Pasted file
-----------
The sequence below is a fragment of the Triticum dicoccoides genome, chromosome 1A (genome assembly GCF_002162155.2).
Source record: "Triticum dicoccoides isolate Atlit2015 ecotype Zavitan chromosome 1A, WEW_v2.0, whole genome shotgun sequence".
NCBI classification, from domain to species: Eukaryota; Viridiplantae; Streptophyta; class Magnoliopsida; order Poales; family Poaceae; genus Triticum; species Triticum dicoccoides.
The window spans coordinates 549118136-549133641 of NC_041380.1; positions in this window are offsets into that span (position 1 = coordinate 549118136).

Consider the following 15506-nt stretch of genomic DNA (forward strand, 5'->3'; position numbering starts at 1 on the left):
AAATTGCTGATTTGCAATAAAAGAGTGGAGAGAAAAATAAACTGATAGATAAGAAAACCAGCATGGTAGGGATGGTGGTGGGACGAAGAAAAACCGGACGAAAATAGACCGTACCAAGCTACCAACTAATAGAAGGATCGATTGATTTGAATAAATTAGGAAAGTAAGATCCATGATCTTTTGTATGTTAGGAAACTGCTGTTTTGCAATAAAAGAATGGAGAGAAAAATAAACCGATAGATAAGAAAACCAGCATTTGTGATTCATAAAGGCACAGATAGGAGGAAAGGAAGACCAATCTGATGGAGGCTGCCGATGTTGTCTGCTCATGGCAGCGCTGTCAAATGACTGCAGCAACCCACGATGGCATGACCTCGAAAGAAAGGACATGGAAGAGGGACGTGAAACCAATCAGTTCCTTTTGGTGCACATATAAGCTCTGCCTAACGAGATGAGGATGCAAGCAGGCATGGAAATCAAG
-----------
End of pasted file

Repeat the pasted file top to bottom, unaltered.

The sequence below is a fragment of the Triticum dicoccoides genome, chromosome 1A (genome assembly GCF_002162155.2).
Source record: "Triticum dicoccoides isolate Atlit2015 ecotype Zavitan chromosome 1A, WEW_v2.0, whole genome shotgun sequence".
NCBI classification, from domain to species: Eukaryota; Viridiplantae; Streptophyta; class Magnoliopsida; order Poales; family Poaceae; genus Triticum; species Triticum dicoccoides.
The window spans coordinates 549118136-549133641 of NC_041380.1; positions in this window are offsets into that span (position 1 = coordinate 549118136).

Consider the following 15506-nt stretch of genomic DNA (forward strand, 5'->3'; position numbering starts at 1 on the left):
AAATTGCTGATTTGCAATAAAAGAGTGGAGAGAAAAATAAACTGATAGATAAGAAAACCAGCATGGTAGGGATGGTGGTGGGACGAAGAAAAACCGGACGAAAATAGACCGTACCAAGCTACCAACTAATAGAAGGATCGATTGATTTGAATAAATTAGGAAAGTAAGATCCATGATCTTTTGTATGTTAGGAAACTGCTGTTTTGCAATAAAAGAATGGAGAGAAAAATAAACCGATAGATAAGAAAACCAGCATTTGTGATTCATAAAGGCACAGATAGGAGGAAAGGAAGACCAATCTGATGGAGGCTGCCGATGTTGTCTGCTCATGGCAGCGCTGTCAAATGACTGCAGCAACCCACGATGGCATGACCTCGAAAGAAAGGACATGGAAGAGGGACGTGAAACCAATCAGTTCCTTTTGGTGCACATATAAGCTCTGCCTAACGAGATGAGGATGCAAGCAGGCATGGAAATCAAG